Past failures can be deeply dispiriting and a real stumbling block to trying again. But if it is three years or more since your church last did stewardship, then in effect you are starting from scratch.
If you held an unsuccessful stewardship renewal in the last three years, then it can be helpful to explore the reasons why it did not have the desired effect.
How successful was your previous renewal? What impact had you hoped it would have, and what happened in reality?
If there is no history of stewardship teaching and renewal in a parish, then the first attempt is often not deemed a success but a second attempt a year later often bears good fruit. So don't be downhearted if your first attempt was unsuccessful.
It is important to acknowledge that for some people their earlier experience may mean that they want nothing to do with this new attempt - and to respect their feelings. It's not necessary for every member of the leadership team to be involved in everything the church does, and what matters is that they feel loved and valued for what they do contribute to the church.
Others who were involved in the past may be happy to try again, although they too may need understanding as previous ideas are replaced by new thinking. See the next help tool to explore this further.
Was the leadership team fully committed to what happened in the past? If not, has that changed or is it still an issue? See the previous help tool for more about this.
What was the vision towards which people were being asked to give? In general, people give more readily when they can see the difference their money might make, than when they are simply asked for money because a church isn't covering its costs. This time, do you need to raise money for a specific project, or do you need church members to be more generous in order to meet ongoing costs? If the latter, then they need to know what their giving makes possible. Your renewal literature will need to contain a reminder of all that the church already does, and a vision of all that it hopes to be able to do.
Who received the renewal literature last time? It's important to distinguish between regular church members, people on the fringes (those who have some contact with the church but do not consider themselves members) and the wider community. Any letters and literature that you send to regular church members can contain an expectation that people are growing in a Biblical understanding of stewardship, whereas literature for those on the fringes will need to introduce the subject more carefully - and communication with others in the community will need to focus on what the church does for them. For example . . .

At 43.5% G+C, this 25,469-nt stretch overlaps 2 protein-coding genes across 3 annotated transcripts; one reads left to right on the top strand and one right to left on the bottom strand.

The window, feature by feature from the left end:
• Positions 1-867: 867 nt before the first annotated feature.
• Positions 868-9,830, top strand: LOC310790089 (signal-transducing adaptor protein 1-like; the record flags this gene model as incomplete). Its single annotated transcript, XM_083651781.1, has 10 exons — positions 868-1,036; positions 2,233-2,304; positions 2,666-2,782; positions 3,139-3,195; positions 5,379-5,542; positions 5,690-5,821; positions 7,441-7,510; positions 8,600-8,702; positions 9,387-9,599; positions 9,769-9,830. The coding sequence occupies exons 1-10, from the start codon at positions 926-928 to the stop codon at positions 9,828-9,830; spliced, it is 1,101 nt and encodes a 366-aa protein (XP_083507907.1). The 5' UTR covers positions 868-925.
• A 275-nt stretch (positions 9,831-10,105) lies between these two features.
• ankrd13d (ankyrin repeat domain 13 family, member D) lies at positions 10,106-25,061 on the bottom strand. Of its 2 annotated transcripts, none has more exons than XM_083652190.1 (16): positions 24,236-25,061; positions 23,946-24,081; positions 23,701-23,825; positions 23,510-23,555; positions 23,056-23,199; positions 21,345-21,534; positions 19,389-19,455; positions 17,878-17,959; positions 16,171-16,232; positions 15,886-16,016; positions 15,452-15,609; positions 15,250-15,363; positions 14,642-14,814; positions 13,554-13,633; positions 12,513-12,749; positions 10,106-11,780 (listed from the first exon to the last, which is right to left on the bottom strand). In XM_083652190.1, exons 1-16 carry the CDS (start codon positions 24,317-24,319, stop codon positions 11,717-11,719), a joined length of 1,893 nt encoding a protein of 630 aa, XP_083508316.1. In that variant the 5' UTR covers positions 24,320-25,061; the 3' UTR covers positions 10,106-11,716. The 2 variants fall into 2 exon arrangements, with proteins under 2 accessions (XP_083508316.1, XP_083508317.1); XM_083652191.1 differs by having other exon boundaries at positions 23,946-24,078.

To regular church members: "Our giving should be a priority of our disposable income as it reflects our response to God's overwhelming generosity to each one of us."
To those on the fringes of church: "Stewardship gives us an opportunity to give thanks to God for his many blessings and to commit ourselves to support his work."
To others in the community: "Your gift to the church will enable us to continue to run the children's holiday club and to maintain the historic church building on behalf of the village."
The size of your community will of course be a factor in drawing up your list of recipients. In a village context, you may be able to deliver letters to the whole parish. In a town or city parish, your communication is likely to be limited to those who have had some contact with the church.
How was the information disseminated last time? Sometimes renewals are launched at a special service or event. Sometimes posters are displayed. Often letters and literature are sent, but contacts may also be made by telephone or personal visit. Sometimes a special service is held to mark the end of the period of renewal.
The question is not only what happened last time, but also what currently feels right for your church and your community. Can you identify a form of communication that was missing last time, or something that was tried and didn't work in your context, or something about the way in which information was communicated that wasn't quite right for its recipients?
What about the presentation of literature? Colour printing, or at least printing on coloured paper, can make a big difference to how information is perceived. Word processing and home printing has made a high standard of presentation the norm even in the voluntary sector, and the church risks looking old-fashioned and out-dated if it doesn't match these standards.
Literature should be clearly expressed without being too lengthy. People are much more likely to read three well-spaced A5 leaflets (especially if they are printed in/on different colours so that it's obvious that these are three separate pieces of information) than they are to plough through one longer leaflet, or through pages of tiny, close-spaced text. For instance, a single-sided A4 letter and accompanying leaflet are more likely to be read than a letter that goes on for 3 or 4 pages.
Are there any problems in the relationship between church and community, or between church leadership and other church members, which might account for the lack of response to the previous appeal? If these have not been addressed or resolved in the meantime, then you may need to look at them now.
Are there any other organisations in the parish whose activities might account for the lack of response to the previous appeal from the church? Perhaps the village hall was raising money for its roof at about the same time, or the Friends Group at the school may have been newly formed. There may be other factors in the wider community that you need to take into account when planning the timing of this next renewal.
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